UCLA 16, Arizona 3, 6 innings
Andrea Harrison homered twice and drove in six runs, Megan Langenfeld went 4 for 4 with a homer and four RBIs, and UCLA broke the Women’s College World Series record for runs in a game.
Harrison hit three-run homers in the first and sixth innings as the Bruins (46-11) surpassed Alabama’s World Series record of 14 runs scored in a shutout against Arizona last year.
The teams’ combined run totals were also a World Series record. The game was shortened to six innings because of the mercy rule.
Langenfeld (12-1) provided the final blow with a two-run homer to left field to cap UCLA’s nine-run sixth inning. She also threw five scoreless innings of relief after Tiffany DeFelice of Florida (48-9) tied the game with a three-run double in the second inning.
Stephanie Brombacher (34-7) gave up five earned runs in 2 1-3 innings, getting pulled after she threw a series of illegal pitches. Tennessee 9, Arizona 0, 5 innings
Ivy Renfroe struck out six in a spotless World Series debut, Erinn Webb and Jessica Spigner had two-run doubles and Tennessee took advantage of a wild outing by Arizona starter Kenzie Fowler.
Fowler (34-7) walked eight in three-plus innings marred by eight illegal pitches, including a pair of balks that brought in runs for the 15th-seeded Lady Vols (48-13).
Webb’s double to right-center was the only hit in a four-run third inning for Tennessee, which tacked on three more runs in the fourth. Spigner’s two-run double made it 9-0 and put the Lady Vols in position to stop the game after five innings because of the mercy rule.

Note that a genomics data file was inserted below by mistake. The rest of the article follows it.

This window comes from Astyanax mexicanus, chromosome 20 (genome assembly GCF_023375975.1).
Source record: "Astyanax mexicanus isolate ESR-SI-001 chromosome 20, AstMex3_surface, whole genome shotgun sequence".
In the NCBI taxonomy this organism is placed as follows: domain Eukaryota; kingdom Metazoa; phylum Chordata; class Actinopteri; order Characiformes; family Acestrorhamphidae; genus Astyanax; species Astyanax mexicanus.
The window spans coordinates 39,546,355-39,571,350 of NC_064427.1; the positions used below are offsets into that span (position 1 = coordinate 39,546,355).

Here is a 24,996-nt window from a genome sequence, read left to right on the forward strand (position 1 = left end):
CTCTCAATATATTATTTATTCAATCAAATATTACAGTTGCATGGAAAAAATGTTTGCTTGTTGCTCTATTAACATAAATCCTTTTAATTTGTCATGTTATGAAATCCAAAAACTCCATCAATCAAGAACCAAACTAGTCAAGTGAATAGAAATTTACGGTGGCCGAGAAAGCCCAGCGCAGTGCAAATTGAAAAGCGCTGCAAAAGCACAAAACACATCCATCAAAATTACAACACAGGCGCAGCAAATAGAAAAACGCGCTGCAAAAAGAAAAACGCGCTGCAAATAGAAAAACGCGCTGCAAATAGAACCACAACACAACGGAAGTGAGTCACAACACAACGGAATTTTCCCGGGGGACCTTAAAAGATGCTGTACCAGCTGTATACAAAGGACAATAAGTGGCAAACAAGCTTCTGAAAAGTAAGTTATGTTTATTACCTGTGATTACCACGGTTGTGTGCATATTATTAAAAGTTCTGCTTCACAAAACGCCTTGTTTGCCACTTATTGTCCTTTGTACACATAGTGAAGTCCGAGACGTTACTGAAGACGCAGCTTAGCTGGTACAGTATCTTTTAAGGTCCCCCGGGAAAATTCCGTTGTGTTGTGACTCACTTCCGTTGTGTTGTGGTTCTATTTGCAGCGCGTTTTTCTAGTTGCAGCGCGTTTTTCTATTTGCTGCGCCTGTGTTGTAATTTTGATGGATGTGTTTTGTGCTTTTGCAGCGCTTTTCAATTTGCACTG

It was the second straight mercy rule defeat at the World Series for eight-time national champion Arizona (48-12), which was eliminated in a 14-0 loss to Alabama last year.
Renfroe (30-4) allowed only three singles to an Arizona offense averaging 7.5 runs.
Georgia 6, Washington 3.
Megan Wiggins hit a tiebreaking three-run home run off national player of the year Danielle Lawrie in the sixth inning and Georgia rallied to beat defending champion Washington.
Lawrie (40-4) took a three-run lead in the first inning but struggled against the Bulldogs (49-11) for the second straight year at the World Series. The only loss for Lawrie and the Huskies at last year’s event was a 9-8 extra-inning decision against Georgia.
Wiggins had an RBI single and Georgia scored twice in the fifth to tie it, then hammered a 2-1 pitch from Lawrie over the center-field fence to put the Bulldogs ahead.
Washington (50-8) also lost its super regional opener before Lawrie pitched back-to-back shutouts to put the Huskies back in the World Series.
Support Local Journalism
Support Local Journalism
Readers around the Lake Tahoe Basin and beyond make the Tahoe Tribune's work possible. Your financial contribution supports our efforts to deliver quality, locally relevant journalism.
Now more than ever, your support is critical to help us keep our community informed about the evolving coronavirus pandemic and the impact it is having locally. Every contribution, however large or small, will make a difference.
Your donation will help us continue to cover COVID-19 and our other vital local news.
Start a dialogue, stay on topic and be civil.
If you don't follow the rules, your comment may be deleted.
User Legend: Moderator Trusted User